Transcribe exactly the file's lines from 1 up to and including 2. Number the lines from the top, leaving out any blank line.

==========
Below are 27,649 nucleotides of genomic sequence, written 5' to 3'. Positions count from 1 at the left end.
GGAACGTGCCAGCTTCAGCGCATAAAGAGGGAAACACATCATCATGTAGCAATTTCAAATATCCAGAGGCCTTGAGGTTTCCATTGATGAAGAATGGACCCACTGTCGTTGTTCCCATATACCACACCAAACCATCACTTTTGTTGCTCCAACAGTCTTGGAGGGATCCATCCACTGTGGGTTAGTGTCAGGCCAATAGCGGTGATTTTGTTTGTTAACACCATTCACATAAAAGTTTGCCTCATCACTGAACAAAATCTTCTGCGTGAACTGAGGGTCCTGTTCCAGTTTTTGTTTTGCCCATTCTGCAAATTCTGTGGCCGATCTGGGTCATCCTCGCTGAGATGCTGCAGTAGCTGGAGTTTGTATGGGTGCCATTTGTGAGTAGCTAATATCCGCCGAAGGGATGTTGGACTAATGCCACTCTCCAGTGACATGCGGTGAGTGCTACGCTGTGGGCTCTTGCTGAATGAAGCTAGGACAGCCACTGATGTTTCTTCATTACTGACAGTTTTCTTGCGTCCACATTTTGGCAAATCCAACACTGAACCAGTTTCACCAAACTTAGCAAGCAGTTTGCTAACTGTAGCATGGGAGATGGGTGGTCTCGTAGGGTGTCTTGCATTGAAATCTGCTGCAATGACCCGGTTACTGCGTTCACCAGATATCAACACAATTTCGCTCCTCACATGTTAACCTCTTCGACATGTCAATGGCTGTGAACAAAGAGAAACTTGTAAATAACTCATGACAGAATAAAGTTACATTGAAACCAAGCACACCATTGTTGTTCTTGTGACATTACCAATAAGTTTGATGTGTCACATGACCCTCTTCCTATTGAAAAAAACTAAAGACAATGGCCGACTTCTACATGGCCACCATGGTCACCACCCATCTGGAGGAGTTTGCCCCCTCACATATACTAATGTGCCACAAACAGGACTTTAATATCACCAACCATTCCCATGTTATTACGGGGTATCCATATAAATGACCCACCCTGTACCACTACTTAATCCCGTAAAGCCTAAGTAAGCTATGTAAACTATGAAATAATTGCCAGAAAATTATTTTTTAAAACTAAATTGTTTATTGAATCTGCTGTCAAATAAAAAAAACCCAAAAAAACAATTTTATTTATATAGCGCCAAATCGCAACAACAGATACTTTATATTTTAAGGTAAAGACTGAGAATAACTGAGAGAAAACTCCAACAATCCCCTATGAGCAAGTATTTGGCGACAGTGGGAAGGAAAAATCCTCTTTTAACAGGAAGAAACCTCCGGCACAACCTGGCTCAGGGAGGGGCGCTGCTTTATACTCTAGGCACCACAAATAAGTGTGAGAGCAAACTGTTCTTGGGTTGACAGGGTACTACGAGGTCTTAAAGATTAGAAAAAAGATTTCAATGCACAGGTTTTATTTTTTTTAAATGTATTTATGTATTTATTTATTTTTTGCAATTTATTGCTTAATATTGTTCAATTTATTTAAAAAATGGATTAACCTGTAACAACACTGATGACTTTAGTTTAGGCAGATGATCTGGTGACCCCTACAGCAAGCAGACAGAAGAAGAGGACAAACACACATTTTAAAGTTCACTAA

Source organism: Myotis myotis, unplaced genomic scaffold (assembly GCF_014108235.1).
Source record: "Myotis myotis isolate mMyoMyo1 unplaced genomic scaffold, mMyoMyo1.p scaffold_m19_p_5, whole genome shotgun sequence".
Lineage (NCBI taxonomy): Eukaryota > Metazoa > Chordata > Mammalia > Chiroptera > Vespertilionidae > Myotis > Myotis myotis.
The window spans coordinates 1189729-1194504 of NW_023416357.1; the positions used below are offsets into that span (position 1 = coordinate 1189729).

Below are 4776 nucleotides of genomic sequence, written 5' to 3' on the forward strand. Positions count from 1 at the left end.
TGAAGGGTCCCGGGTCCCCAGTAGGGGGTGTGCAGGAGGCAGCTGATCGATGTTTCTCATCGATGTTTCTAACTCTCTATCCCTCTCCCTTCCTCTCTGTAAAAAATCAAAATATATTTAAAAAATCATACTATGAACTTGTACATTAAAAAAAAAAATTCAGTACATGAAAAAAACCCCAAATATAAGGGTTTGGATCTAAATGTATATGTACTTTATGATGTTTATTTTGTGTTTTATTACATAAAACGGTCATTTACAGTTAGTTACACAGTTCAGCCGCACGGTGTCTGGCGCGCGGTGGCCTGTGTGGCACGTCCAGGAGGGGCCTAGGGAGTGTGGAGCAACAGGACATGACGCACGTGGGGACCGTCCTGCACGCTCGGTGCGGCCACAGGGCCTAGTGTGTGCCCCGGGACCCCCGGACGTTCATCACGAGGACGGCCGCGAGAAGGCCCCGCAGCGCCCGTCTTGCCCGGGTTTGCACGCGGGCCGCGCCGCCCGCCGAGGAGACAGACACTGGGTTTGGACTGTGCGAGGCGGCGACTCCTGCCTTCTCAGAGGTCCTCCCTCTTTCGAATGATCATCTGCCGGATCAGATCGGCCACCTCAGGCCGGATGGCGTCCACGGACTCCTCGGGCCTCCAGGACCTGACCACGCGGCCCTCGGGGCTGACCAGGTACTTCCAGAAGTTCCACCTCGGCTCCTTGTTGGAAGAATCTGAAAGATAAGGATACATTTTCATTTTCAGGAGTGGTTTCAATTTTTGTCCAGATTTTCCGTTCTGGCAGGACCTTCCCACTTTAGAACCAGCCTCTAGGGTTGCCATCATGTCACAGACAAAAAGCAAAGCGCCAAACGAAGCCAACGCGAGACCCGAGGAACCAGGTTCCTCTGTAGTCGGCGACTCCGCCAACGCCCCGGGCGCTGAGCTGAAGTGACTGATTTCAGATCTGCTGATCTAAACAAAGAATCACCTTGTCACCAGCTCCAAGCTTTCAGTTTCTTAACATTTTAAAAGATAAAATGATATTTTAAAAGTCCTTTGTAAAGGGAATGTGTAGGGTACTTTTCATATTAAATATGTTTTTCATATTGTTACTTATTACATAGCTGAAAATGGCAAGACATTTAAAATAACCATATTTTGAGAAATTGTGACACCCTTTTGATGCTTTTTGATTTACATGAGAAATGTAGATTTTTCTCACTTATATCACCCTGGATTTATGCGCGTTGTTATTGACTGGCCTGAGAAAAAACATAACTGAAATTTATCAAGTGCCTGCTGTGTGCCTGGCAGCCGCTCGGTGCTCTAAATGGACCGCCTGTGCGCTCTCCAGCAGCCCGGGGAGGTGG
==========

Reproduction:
Below are 27,649 nucleotides of genomic sequence, written 5' to 3'. Positions count from 1 at the left end.
GGAACGTGCCAGCTTCAGCGCATAAAGAGGGAAACACATCATCATGTAGCAATTTCAAATATCCAGAGGCCTTGAGGTTTCCATTGATGAAGAATGGACCCACTGTCGTTGTTCCCATATACCACACCAAACCATCACTTTTGTTGCTCCAACAGTCTTGGAGGGATCCATCCACTGTGGGTTAGTGTCAGGCCAATAGCGGTGATTTTGTTTGTTAACACCATTCACATAAAAGTTTGCCTCATCACTGAACAAAATCTTCTGCGTGAACTGAGGGTCCTGTTCCAGTTTTTGTTTTGCCCATTCTGCAAATTCTGTGGCCGATCTGGGTCATCCTCGCTGAGATGCTGCAGTAGCTGGAGTTTGTATGGGTGCCATTTGTGAGTAGCTAATATCCGCCGAAGGGATGTTGGACTAATGCCACTCTCCAGTGACATGCGGTGAGTGCTACGCTGTGGGCTCTTGCTGAATGAAGCTAGGACAGCCACTGATGTTTCTTCATTACTGACAGTTTTCTTGCGTCCACATTTTGGCAAATCCAACACTGAACCAGTTTCACCAAACTTAGCAAGCAGTTTGCTAACTGTAGCATGGGAGATGGGTGGTCTCGTAGGGTGTCTTGCATTGAAATCTGCTGCAATGACCCGGTTACTGCGTTCACCAGATATCAACACAATTTCGCTCCTCACATGTTAACCTCTTCGACATGTCAATGGCTGTGAACAAAGAGAAACTTGTAAATAACTCATGACAGAATAAAGTTACATTGAAACCAAGCACACCATTGTTGTTCTTGTGACATTACCAATAAGTTTGATGTGTCACATGACCCTCTTCCTATTGAAAAAAACTAAAGACAATGGCCGACTTCTACATGGCCACCATGGTCACCACCCATCTGGAGGAGTTTGCCCCCTCACATATACTAATGTGCCACAAACAGGACTTTAATATCACCAACCATTCCCATGTTATTACGGGGTATCCATATAAATGACCCACCCTGTACCACTACTTAATCCCGTAAAGCCTAAGTAAGCTATGTAAACTATGAAATAATTGCCAGAAAATTATTTTTTAAAACTAAATTGTTTATTGAATCTGCTGTCAAATAAAAAAAACCCAAAAAAACAATTTTATTTATATAGCGCCAAATCGCAACAACAGATACTTTATATTTTAAGGTAAAGACTGAGAATAACTGAGAGAAAACTCCAACAATCCCCTATGAGCAAGTATTTGGCGACAGTGGGAAGGAAAAATCCTCTTTTAACAGGAAGAAACCTCCGGCACAACCTGGCTCAGGGAGGGGCGCTGCTTTATACTCTAGGCACCACAAATAAGTGTGAGAGCAAACTGTTCTTGGGTTGACAGGGTACTACGAGGTCTTAAAGATTAGAAAAAAGATTTCAATGCACAGGTTTTATTTTTTTTAAATGTATTTATGTATTTATTTATTTTTTGCAATTTATTGCTTAATATTGTTCAATTTATTTAAAAAATGGATTAACCTGTAACAACACTGATGACTTTAGTTTAGGCAGATGATCTGGTGACCCCTACAGCAAGCAGACAGAAGAAGAGGACAAACACACATTTTAAAGTTCACTAA